Caring for the Most Vulnerable Victims of the Opioid Crisis: Newborns

Alice Hyde nurses recount their experience with Neonatal Abstinence Syndrome (NAS)

Registered Nurse Courtnee Davenport has cared for newborn children and mothers at University of Vermont Health Network – Alice Hyde Medical Center for a decade. But she can remember her worst brush with Neonatal Abstinence Syndrome (NAS) like it was yesterday.

That morning the weekly staff meeting had been interrupted by an unexpected surprise: a pregnant woman who arrived in Maternity fully-dilated and on the verge of giving birth. Davenport and her team members had never seen the woman before, and she appeared to have had no prenatal care during her pregnancy.

In the next several hours it would become clear why, as the woman soon gave birth to a child who quickly began exhibiting some of the signs — jitteriness, crying and improper feeding behavior — of drug dependence in infants.

Before long, Davenport said, Alice Hyde’s Maternity Department was dealing with a two-sided crisis. Not only had the new mother disappeared from her hospital bed, her newborn was suffering a series of strokes in the nursey due the severity of the child’s drug withdrawal, and had to be quickly transferred to the Neonatal Intensive Care Unit (NICU) at University of Vermont Medical Center in Burlington.

Davenport, who looked after the newborn while other team members scoured Alice Hyde’s campus looking for the mother, said the experience was harrowing.

“It’s heartbreaking seeing a baby go through that and knowing it could have been prevented,” said Davenport.

For the members of Alice Hyde’s Maternity Department, the episode typifies many of the challenges rural hospitals face as the opioid crisis continues to devastate rural communities. Social services like Franklin County’s foster care system are overloaded, as are the region’s resources to combat drug addiction. Many women who struggle with addiction face even more challenges, as they avoid prenatal care during pregnancy in an effort to stop Child Protective Services from placing their children in foster care after birth.

Kerry Hanna, another RN who has been a part of Alice Hyde’s Maternity team for several years, recounted her feeling of helplessness in caring for a different newborn exhibiting symptoms of NAS. The boy was so sensitive to stimuli that she was forced to darken the nursery and spend her shift intercepting anyone who attempted to enter. Hanna also spent the day in a battle with her own instincts as a caregiver: she normally rushes to provide touch and comfort to crying infants, but had determined that any stimulation would increase the baby’s suffering.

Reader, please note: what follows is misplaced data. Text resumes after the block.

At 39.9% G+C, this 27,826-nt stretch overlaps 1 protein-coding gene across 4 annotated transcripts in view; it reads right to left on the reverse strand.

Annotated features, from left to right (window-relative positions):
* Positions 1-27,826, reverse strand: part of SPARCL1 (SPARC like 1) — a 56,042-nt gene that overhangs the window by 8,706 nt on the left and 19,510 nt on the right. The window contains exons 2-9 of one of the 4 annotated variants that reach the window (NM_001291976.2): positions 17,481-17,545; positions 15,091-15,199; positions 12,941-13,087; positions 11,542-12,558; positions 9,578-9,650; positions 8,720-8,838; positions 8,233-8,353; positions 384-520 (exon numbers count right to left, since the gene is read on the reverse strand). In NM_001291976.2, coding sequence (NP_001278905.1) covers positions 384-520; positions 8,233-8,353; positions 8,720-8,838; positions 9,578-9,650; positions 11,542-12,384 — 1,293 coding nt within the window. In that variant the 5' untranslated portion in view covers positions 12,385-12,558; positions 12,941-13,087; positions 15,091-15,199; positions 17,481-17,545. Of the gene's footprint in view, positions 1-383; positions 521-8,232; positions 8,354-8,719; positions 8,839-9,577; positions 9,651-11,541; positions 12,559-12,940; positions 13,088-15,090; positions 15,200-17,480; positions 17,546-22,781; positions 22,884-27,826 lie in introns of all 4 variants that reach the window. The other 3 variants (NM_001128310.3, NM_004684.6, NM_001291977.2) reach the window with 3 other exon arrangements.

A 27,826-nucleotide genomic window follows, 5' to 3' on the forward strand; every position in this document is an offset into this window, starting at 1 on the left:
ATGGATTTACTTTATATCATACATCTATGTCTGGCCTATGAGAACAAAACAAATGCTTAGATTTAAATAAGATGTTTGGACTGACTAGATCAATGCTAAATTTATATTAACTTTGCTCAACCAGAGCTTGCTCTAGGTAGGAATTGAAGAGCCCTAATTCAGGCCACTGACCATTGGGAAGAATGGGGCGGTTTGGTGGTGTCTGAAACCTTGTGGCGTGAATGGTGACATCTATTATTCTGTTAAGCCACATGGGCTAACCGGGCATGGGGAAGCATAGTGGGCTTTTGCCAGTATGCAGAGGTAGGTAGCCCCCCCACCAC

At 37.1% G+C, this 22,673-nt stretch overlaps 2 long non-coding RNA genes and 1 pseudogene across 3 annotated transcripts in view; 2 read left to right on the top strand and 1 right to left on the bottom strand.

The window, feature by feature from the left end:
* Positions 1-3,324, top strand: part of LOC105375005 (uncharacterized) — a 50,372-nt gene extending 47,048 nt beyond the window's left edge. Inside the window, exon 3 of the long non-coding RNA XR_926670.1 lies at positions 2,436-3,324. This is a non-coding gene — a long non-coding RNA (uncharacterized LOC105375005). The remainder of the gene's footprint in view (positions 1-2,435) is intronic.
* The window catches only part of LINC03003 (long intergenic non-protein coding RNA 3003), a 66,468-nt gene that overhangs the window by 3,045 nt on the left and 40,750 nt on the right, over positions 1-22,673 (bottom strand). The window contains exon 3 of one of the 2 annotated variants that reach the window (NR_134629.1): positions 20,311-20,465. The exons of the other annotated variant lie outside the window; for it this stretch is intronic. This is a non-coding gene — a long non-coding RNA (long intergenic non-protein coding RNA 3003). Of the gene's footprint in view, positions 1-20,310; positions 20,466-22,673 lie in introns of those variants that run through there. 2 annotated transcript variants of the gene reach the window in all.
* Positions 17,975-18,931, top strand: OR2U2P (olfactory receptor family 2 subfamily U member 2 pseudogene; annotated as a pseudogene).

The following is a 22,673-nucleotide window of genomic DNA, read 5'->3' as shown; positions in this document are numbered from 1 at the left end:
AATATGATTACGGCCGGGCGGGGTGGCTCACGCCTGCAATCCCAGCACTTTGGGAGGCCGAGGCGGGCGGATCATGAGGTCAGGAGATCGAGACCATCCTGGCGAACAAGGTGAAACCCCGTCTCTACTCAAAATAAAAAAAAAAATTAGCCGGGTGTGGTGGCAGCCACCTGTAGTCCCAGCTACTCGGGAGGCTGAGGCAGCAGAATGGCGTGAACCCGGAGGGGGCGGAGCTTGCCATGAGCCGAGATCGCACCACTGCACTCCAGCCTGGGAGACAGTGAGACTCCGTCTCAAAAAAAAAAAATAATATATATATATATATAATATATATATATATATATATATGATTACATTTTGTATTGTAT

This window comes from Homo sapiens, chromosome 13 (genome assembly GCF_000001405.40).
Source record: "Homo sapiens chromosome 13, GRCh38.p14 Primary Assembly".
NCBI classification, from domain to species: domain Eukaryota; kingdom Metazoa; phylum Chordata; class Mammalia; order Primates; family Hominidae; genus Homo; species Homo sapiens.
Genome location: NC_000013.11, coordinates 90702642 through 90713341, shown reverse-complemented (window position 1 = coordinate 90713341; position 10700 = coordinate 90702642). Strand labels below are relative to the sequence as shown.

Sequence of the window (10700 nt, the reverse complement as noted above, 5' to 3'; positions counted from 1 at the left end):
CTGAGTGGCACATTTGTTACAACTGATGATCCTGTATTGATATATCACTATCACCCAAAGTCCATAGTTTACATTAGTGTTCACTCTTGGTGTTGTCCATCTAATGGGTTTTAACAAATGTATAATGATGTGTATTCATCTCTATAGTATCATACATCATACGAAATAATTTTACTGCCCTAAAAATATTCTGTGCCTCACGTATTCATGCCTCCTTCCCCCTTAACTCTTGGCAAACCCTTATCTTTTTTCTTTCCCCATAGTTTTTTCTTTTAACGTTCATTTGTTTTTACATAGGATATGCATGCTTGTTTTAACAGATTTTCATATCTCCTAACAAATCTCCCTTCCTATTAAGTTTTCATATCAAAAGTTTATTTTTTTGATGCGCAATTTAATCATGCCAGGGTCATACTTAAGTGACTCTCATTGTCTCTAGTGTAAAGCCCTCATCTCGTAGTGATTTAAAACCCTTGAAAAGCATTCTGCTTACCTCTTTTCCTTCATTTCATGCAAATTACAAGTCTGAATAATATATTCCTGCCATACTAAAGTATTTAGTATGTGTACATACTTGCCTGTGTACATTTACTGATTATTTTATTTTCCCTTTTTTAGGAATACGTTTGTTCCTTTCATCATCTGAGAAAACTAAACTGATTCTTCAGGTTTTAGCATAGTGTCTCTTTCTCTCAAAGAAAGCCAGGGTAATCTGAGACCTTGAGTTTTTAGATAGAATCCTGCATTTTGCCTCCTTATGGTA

“Touching him was not an option,” said Hanna. “It’s horrifying, because the normal things we would do for comfort them, aggravate them.”

In another case, said RN Alisha Berney, she spent hours gently stroking the head of an infant suffering through NAS, after finding it was the one thing that eased the child’s discomfort.

Ultimately, almost all NAS births at Alice Hyde are transferred to UVM’s NICU, where they can receive the higher level of care required to begin weaning them off their drug dependency. That’s a time-consuming and delicate process that can take months if a newborn has been exposed to highly-addictive narcotics like opioids or heroin.

But the challenges for Alice Hyde’s Maternity team don’t begin, or end, with the newborns themselves. Berney called caring for pregnant women battling addiction a challenge that forces caregivers to confront some of the most emotionally-charged and socially complex situations imaginable.

“I’ve seen a woman lose a child to a brain bleed because of drug abuse, and then had to go speak to that mother about how she couldn’t go home and do drugs to try and cope, because of the danger that she could die as well,” said Berney. “It’s a tough space, to walk into a room and have that conversation.”

The opioid crisis and corresponding surge in NAA births — of the 266 deliveries at Alice Hyde in 2018, between 10 and 20 percent displayed indicators of NAS, according to Kathryn St. Mary, Nurse Manager of Alice Hyde’s Family Maternity Services Department, and Tammy Reynolds, Interim Associate Vice President of Nursing — have also touched off a sharp change in how health care professionals think about the populations they serve.

“It runs the gamut,” said Tammy Reynolds, Alice Hyde’s Interim Associate Vice President of Nursing. “We have a lot of opioids in this community, and we have a lot of mothers who use opioids.”

The result, said Reynolds, has been a steep learning curve that has forced the hospital to adapt using every resource at their disposal — from pushes to educate employees about spotting NAS and when physicians should test expectant mothers who raise suspicions about drug dependency, to policies and procedures for managing and distributing narcotic painkillers in the hospital’s Emergency Department.

“It’s frustrating,” said Reynolds. “There’s no support in the community for these people. There’s not. And it’s (NAS) getting to be so prominent that we really need to bring it to the forefront.”

Still, she’s hopeful about the impact of regional advances in neonatal care, like the addition of a pediatric hospitalist at UVM Health Network — Champlain Valley Physicians Hospital in Plattsburgh, which could help keep NAS babies closer to home, a step Reynolds hopes would reduce the strain on the foster care system, and allow more birth mothers to be involved in the lives of their children.

“It’s very challenging,” said Reynolds. “I’ve had babies here for days while they’re trying to find foster homes for them. Everybody is overwhelmed and overloaded, and it’s taxing the system in every direction.”

This story was reported by Phillip Rau, with the UVM Health Network.

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